HARRISBURG – Funding to prevent the spread of Lyme disease was a key part of the 2018-2019 state spending plan approved last week by Pennsylvania lawmakers, according to Senator Richard Alloway (R-33).
The $2.5 million line item will support awareness, prevention and surveillance associated with the tickborne illness.
“Pennsylvania leads the nation in Lyme disease cases, so it was important as a legislature to do our part in combating this devastating illness that has adversely impacted thousands of Commonwealth residents,” said Alloway.
Overall, the funding aims to carry out some of the recent recommendations of a Lyme disease task force.
According to the Department of Health, the funding will be used to hire staff to implement the task force’s 18 recommendations; enhance and build a more robust Lyme disease prevention and education program; conduct statewide environmental surveys; and improve participation in tickborne disease surveillance with providers and local health departments.
The most recent tick surveillance study, conducted by the state Department of Environmental Protection, found the presence of Lyme in ticks in all 67 Pennsylvania counties. Common symptoms include fever, chills, joint aches, swollen lymph nodes, headache, fatigue and rashes. Antibiotics help with recovery, but when untreated, the infection can lead to arthritis and other severe problems.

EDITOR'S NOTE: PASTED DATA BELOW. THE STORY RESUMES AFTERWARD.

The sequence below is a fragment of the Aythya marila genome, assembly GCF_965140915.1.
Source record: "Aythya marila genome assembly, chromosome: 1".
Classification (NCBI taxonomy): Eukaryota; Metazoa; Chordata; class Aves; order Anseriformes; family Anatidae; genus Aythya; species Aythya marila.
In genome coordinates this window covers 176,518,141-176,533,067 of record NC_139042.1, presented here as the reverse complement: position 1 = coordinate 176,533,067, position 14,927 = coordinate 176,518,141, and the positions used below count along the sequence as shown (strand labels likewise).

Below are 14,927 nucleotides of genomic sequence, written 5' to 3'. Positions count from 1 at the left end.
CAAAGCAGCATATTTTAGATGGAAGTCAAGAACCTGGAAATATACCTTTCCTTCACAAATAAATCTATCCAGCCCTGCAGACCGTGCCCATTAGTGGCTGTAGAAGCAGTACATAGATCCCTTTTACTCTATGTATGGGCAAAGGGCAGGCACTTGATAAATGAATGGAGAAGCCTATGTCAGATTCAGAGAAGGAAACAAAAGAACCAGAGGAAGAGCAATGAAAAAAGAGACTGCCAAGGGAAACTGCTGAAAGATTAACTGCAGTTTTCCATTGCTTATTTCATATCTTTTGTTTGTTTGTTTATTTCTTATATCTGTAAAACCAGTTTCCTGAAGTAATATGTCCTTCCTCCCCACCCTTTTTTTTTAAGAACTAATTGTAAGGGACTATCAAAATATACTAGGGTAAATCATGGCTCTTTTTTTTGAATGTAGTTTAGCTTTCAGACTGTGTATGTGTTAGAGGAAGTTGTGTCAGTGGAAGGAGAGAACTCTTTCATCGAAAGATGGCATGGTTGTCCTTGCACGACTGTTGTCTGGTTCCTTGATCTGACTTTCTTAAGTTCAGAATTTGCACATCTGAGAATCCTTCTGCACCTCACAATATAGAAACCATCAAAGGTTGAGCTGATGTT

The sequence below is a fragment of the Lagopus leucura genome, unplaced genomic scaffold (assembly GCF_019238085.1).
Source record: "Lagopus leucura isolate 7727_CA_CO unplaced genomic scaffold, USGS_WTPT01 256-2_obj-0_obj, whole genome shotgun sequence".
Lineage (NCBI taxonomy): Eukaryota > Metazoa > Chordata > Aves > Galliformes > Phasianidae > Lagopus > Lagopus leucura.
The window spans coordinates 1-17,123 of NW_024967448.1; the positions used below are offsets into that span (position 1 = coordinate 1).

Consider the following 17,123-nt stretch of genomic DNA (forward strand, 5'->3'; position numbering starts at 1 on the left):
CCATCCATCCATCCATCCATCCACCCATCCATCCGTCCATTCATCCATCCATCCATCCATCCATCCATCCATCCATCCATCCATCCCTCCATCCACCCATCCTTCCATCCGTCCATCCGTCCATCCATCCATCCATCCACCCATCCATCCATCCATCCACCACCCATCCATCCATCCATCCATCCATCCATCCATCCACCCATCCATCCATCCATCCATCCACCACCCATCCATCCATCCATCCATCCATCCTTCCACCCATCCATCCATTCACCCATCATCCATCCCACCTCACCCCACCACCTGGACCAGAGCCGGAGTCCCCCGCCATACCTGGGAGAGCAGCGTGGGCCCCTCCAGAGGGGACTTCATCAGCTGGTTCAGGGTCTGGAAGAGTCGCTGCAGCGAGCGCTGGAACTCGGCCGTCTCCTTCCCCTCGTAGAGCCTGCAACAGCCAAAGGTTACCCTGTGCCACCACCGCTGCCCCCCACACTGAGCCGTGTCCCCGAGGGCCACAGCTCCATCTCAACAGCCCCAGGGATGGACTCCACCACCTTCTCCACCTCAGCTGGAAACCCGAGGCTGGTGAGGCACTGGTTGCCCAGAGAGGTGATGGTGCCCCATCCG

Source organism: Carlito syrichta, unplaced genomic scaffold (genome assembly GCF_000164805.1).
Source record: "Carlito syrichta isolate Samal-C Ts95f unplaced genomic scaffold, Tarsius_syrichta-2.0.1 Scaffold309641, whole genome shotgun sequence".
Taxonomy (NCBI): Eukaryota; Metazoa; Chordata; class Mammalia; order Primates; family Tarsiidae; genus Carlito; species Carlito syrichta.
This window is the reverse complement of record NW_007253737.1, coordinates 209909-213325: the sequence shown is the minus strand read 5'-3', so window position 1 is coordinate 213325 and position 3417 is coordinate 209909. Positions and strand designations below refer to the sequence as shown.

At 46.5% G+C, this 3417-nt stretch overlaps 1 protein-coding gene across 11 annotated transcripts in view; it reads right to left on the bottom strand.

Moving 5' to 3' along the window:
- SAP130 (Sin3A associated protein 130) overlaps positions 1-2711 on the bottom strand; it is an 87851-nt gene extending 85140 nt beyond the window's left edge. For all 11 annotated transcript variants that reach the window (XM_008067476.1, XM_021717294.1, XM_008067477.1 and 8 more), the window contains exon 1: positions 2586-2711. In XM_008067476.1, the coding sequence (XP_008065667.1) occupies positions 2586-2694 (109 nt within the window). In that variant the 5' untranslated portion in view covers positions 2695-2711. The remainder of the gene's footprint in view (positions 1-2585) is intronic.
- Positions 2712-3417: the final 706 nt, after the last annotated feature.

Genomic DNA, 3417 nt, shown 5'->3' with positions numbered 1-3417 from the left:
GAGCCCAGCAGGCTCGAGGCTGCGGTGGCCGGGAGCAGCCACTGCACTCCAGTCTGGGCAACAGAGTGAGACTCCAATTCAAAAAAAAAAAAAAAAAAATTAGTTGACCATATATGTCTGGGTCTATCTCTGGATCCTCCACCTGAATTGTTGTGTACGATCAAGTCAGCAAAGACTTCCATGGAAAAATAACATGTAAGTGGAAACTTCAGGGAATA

“The initiatives are critical to address the increasing rates of Lyme disease and start reversing the trend,” said Alloway. “I look forward to working with the Department of Health as this new program moves forward, for the betterment of all Pennsylvanians.”
The state legislature recently adopted a $32.7 billion spending plan for 2018-2019 that increases spending by just 1.7 percent and does not include a tax hike. Highlights include the Lyme disease funding and school safety initiatives, as well as increases to education. Funding to agriculture was also restored.
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